The doctrine of free will is a keystone in Christian theology. It is the principle by which theologians try to explain away the problem of evil in a world designed by a benevolent God. It is central to the tenet of redemption and the reason for the human sacrifice of Jesus.
With the advent of neuroscience, it has become increasingly more difficult to defend free will. We see more and more that what we view as our “selves” and our desires are products of circumstances that we had no control over (our genes, our upbringing, the amount of sleep we had, the smells of a room, noises in the neighborhood, etc.). And, as Sam Harris argues in his new book, Free Will, not only is free will an illusion, it is unintelligible.
Free will is not conceptually coherent, according to Harris. “Either our wills are determined by prior causes and we are not responsible for them, or they are the product of chance and we are not responsible for them.” No amount of quantum indeterminacy can even begin to make sense of a free will doctrine. No amount of theological finessing can make heads or tails of it.
The theistic position regarding free will maintains that we, in a very real sense, create our own thoughts (termed contra-causal free will)*. This is, however, at odds with what we know about the nature of the brain. Studies such as those performed by physiologist Benjamin Libet showed that activity in the motor cortex can be seen around 300 milliseconds before the a person becomes aware of a decision to move. Another study showed that observing a mere 256 neurons was sufficient to predict with 80% accuracy a person’s decision to move. Even without delays, our conscious self is not in control of the causes behind which and when neurons fire.
Though we feel free in our choices, we are not in control of this feeling to feel free. And therein lies the illusion. It seems that we are only free in the sense that we don’t mind what the unconscious operations of the brain tell us. Even our not minding is itself the product of unconscious operations that are out of our control. Neuroscience and informed philosophy has reduced “authorship” to our conscious mind helplessly witnessing the spontaneous appearance of unconsciously determined thoughts into consciousness. Harris writes, “From the perspective of your conscious awareness, you are no more responsible for the next thing you think (and therefore do) than you are for the fact that you were born into this world.”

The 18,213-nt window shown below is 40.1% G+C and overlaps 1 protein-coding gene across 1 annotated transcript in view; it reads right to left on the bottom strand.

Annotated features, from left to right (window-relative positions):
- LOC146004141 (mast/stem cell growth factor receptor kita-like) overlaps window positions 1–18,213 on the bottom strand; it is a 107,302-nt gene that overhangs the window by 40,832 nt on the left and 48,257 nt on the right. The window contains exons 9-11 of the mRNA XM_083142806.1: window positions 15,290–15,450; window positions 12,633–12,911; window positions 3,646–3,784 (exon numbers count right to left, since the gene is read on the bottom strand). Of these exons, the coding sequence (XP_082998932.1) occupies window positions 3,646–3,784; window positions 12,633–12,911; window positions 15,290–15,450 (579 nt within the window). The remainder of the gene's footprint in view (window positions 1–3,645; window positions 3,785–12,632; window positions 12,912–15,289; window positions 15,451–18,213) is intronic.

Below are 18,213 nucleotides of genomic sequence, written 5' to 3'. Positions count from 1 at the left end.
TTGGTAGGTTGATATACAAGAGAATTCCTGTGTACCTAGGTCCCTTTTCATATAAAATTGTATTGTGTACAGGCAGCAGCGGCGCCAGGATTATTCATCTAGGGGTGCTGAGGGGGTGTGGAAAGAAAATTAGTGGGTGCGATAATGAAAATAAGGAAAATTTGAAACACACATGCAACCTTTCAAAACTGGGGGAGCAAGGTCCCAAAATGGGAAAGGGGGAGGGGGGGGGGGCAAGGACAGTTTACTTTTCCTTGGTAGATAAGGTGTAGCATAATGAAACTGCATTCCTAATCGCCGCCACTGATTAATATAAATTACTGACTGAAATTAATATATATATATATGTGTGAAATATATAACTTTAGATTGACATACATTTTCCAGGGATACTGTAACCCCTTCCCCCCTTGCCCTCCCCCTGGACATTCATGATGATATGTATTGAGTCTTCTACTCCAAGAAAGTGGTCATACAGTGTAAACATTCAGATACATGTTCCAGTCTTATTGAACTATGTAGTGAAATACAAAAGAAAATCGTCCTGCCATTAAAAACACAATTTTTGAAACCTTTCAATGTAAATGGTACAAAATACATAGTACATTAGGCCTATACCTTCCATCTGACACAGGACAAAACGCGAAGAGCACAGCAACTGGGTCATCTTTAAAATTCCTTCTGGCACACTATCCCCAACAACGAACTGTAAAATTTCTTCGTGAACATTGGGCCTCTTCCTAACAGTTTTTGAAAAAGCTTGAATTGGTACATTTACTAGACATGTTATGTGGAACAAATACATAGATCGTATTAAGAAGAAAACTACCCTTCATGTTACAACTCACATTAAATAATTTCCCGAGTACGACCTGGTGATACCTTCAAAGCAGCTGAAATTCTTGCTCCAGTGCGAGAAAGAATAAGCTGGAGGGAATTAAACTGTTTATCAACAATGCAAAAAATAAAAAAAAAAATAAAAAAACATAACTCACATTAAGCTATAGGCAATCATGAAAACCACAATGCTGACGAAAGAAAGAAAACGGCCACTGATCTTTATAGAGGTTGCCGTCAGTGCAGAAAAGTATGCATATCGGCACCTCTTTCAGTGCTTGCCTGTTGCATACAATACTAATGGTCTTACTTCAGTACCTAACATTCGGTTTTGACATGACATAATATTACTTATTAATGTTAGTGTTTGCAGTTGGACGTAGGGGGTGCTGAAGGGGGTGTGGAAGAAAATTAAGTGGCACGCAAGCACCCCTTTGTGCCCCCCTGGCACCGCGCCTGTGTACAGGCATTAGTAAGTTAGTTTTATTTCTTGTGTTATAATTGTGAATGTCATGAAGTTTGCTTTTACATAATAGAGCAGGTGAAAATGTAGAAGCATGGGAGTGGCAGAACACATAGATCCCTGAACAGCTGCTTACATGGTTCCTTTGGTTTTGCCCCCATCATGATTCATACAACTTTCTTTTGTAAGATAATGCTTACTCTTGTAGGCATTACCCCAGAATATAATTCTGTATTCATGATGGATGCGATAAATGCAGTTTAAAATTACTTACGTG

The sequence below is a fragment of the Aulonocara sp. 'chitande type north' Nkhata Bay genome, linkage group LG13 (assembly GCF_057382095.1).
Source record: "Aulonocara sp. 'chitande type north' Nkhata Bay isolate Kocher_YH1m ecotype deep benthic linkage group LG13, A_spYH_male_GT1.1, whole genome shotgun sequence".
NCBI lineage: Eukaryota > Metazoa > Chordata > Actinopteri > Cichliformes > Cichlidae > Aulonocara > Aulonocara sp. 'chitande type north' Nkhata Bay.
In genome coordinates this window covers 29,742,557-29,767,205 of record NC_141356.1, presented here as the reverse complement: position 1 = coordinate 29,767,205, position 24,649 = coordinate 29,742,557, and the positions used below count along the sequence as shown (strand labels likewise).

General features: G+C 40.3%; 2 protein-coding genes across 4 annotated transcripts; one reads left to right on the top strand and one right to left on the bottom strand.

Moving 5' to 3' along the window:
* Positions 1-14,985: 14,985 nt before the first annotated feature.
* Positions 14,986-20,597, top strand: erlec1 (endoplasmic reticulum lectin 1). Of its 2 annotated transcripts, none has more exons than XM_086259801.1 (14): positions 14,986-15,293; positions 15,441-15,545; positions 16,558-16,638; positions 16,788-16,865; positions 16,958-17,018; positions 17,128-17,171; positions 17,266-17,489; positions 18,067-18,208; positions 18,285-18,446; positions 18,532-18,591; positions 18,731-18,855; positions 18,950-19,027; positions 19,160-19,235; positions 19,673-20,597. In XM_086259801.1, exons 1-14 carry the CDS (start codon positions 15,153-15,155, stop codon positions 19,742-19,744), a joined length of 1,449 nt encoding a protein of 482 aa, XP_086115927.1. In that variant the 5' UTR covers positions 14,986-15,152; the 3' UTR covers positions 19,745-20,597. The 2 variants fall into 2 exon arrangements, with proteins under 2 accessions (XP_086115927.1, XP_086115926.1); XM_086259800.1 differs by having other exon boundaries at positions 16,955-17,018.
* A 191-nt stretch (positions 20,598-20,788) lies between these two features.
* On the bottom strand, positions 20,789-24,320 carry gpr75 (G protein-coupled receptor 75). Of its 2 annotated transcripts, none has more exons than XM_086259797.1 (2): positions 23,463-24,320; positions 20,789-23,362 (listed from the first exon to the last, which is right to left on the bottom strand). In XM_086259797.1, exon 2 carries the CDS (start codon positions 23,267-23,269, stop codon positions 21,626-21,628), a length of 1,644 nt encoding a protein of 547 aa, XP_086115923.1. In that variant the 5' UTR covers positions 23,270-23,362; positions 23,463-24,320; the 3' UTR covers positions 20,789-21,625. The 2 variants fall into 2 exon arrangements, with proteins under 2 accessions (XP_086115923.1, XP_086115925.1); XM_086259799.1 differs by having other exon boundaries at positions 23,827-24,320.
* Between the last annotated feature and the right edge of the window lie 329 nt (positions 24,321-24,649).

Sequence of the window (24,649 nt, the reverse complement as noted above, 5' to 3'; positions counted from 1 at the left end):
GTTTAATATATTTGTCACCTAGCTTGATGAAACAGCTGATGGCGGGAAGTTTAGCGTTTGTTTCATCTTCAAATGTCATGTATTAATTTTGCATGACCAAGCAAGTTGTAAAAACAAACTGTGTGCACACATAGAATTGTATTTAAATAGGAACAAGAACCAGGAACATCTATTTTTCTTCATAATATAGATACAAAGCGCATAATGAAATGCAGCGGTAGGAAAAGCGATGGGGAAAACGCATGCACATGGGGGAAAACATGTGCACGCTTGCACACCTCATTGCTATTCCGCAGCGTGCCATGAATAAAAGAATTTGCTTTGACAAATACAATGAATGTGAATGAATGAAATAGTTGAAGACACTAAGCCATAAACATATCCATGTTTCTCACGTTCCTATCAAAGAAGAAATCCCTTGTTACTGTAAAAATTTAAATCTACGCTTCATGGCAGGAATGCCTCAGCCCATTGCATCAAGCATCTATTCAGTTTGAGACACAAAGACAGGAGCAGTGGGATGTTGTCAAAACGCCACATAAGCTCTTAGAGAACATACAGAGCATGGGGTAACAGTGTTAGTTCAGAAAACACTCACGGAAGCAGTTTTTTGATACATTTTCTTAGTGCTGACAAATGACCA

Consider the mind of a person who murders a random pedestrian. In subsequent interviews, we find that this person exhibits no remorse for his actions and says that he would do it again, given the chance. Were we to discover that this person has a tumor in his prefrontal cortex (the site of much of our behavioral impulses), we might consider that he was not truly to blame for his actions. He was not responsible for his tumor or the precise consequences of his tumor, after all. But, how is this situation any different from the brain of a psychopath, which is known to have palpable differences with normal brains?
None of the circumstances that lead to a psychopathic mind are the fault of a psychopath. He did not choose to have a psychopathic brain. Neither does it imply that a psychopath is free because he desires to kill a person since that desire is not under his control either. Should we learn that a murderous psychopath had struggles with his bloodlust and earnestly fought against his compulsion, we can only conclude that his desire to murder won out over his other determined desires. Where is the freedom in that?
A psychopath has merely been unlucky to have inherited genes that predispose him to violence and a lack of empathy. This, of course, predisposes him further to situations that encourage him to hold cynical and anti-social beliefs. The lack of control of the psychopath is no different from our lack of control in having the minds that we have at this moment. A psychopath is as much a victim of neurophysiology as we are.
If you were to trade places with our hypothetical psychopath, “atom for atom” as Harris puts it, you would be him. There would be no extra part of you that would be there to see or experience the world in any different way. You would have no way to tame the murderous impulses with the more moderate impulses of your former body.
One need not be a naturalist to dismiss free will. Even outside metaphysical materialism, Harris argues, the notion that an immaterial soul is at the helm of our will does not rescue the notion of free will. “The unconscious operations of a soul would grant you no more freedom than the unconscious physiology of your brain does.”
Harris presents that the only philosophically defensible notion of free will is compatibilism, or the idea that determinism and free will are not incompatible. However, it appears that compatibilism and determinism are only different in that they define free will in completely different terms, though neither finds the theistic notion of contra-causal free will convincing. Compatibilists argue that free will is real in the sense that unconscious mental activity is still “you.” However, this does not seem to be what most people mean by “free will,” which is the conscious authorship of thoughts. It is certainly not what theologians mean by free will. Harris reduces the compatibilist position to “a puppet is free as long as he loves his strings.”
An important distinction should be made between determinism and fatalism. Fans of libertarian free will might point out that since our wills are determined, we should just lay back and watch as our bodies move themselves without conscious intent (fatalism). But that, of course, is to forget that conscious intentions, though caused by events prior to consciousness, are a part of the system which determines consequences. Intentions do matter and intending to just sit around is itself an intention. And this intention to be passive, Harris points out, will increasingly become more difficult as the compulsion to do something else grows intolerable.